MAD Gallery

Visual and Performing Arts

Donna McGee – February 5th, 2015

Downtown Gallery Crawl, Thursday, February 5, 2015: Celebrate Love, Mardi Gras and Art!

It’s the first Thursday again, in an even month, and that means it’s time for ART in downtown Monroe and West Monroe. And this February 5th unites lots of reasons to celebrate, with both Valentine’s Day and Mardi Gras coming up soon.

Festivities include good food and drink, along with live music and wonderful local art, as the Downtown Arts Alliance presents another Downtown Gallery Crawl, with ten galleries participating from 5-9 pm. Original art will be for sale tax free since the galleries are within the cultural district—another reason to celebrate!

MAD Gallery on Art Alley is a good place to start. This month’s guest artist is familiar to many as she has taught in Grambling University’s Art Department for over 20 years. Donna McGee will present recently created paintings depicting natural subjects such as dragonflies. Gallery owners Mark Alan Dooley and Leesa Patterson are looking forward to McGee’s show, which depicts the “rhythms of nature’s energy, growth and change.” MAD Gallery is also known for its tasty refreshments and live music by Gray Matter.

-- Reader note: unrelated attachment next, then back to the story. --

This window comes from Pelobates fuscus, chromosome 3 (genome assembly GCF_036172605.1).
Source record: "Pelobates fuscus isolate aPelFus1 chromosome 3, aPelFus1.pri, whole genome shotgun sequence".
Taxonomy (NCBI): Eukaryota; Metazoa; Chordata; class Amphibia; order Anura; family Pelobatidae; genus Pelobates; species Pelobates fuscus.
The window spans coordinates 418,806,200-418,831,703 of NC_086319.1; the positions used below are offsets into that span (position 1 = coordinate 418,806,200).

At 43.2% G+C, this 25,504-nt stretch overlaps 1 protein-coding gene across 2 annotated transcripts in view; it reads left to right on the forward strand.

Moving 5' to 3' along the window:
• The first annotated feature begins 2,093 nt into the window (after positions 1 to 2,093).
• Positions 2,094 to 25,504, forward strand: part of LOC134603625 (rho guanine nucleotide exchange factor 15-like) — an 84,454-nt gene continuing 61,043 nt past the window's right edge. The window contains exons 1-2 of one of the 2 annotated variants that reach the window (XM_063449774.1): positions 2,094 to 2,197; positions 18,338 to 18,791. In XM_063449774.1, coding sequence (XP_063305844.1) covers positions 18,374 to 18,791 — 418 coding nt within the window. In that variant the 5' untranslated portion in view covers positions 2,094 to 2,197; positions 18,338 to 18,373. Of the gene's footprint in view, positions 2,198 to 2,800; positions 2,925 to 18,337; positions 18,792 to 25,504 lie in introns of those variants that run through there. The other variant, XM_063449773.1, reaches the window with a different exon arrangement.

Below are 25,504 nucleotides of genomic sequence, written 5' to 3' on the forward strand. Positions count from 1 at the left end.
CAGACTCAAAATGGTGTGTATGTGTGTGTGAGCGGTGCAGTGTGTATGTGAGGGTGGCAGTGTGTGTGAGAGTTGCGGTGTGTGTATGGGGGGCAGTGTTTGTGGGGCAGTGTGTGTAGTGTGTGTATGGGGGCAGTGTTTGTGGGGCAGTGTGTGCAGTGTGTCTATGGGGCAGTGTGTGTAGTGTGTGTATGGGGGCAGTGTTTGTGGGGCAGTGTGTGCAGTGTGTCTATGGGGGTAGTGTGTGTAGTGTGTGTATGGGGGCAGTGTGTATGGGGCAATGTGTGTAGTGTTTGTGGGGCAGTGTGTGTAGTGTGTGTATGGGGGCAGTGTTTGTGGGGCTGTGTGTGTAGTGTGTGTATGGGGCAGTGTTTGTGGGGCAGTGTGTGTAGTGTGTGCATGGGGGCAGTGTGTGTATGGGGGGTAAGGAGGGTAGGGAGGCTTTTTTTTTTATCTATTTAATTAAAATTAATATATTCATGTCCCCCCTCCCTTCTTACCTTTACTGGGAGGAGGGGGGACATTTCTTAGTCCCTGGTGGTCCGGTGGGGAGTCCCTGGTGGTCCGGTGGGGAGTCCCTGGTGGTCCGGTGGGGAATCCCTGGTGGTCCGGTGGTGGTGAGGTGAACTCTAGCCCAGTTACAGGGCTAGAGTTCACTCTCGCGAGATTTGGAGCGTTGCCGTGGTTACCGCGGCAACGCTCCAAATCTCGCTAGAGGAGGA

Woodlands, Wild Places and Lesser Creatures

Donna McGee

Artist’s Statement

As a hiker and amateur naturalist I am concerned with protection and preservation of woodlands, wild places, and the lesser creatures that share our world. In my work I seek to evoke sentiment for and fascination with the outdoors. Humans occupy a minute space on the continuum of the universe. Dragonflies have existed for millions of years, longer even than birds. I believe that through appreciation and understanding of the processes of nature we gain understanding of ourselves and our true place in nature’s hierarchy.

I spend a lot of time working directly from nature in plain air. The knowledge gained in direct experience of nature influences my studio work. This show is a fusion of what I have seen, what I have experienced and how I feel. I try to paint what is in my heart and my spirit as much as what I see. The tension of contrasts; light vs. dark, warm vs. cool, control vs. freedom are recurring themes in my work. My approach to composition involves creating connections that move the viewer through the work. I use repetition of lines and shapes to create rhythm and energy that move visually throughout the works. This rhythmic energy is symbolic of nature’s energy, growth and change.

 

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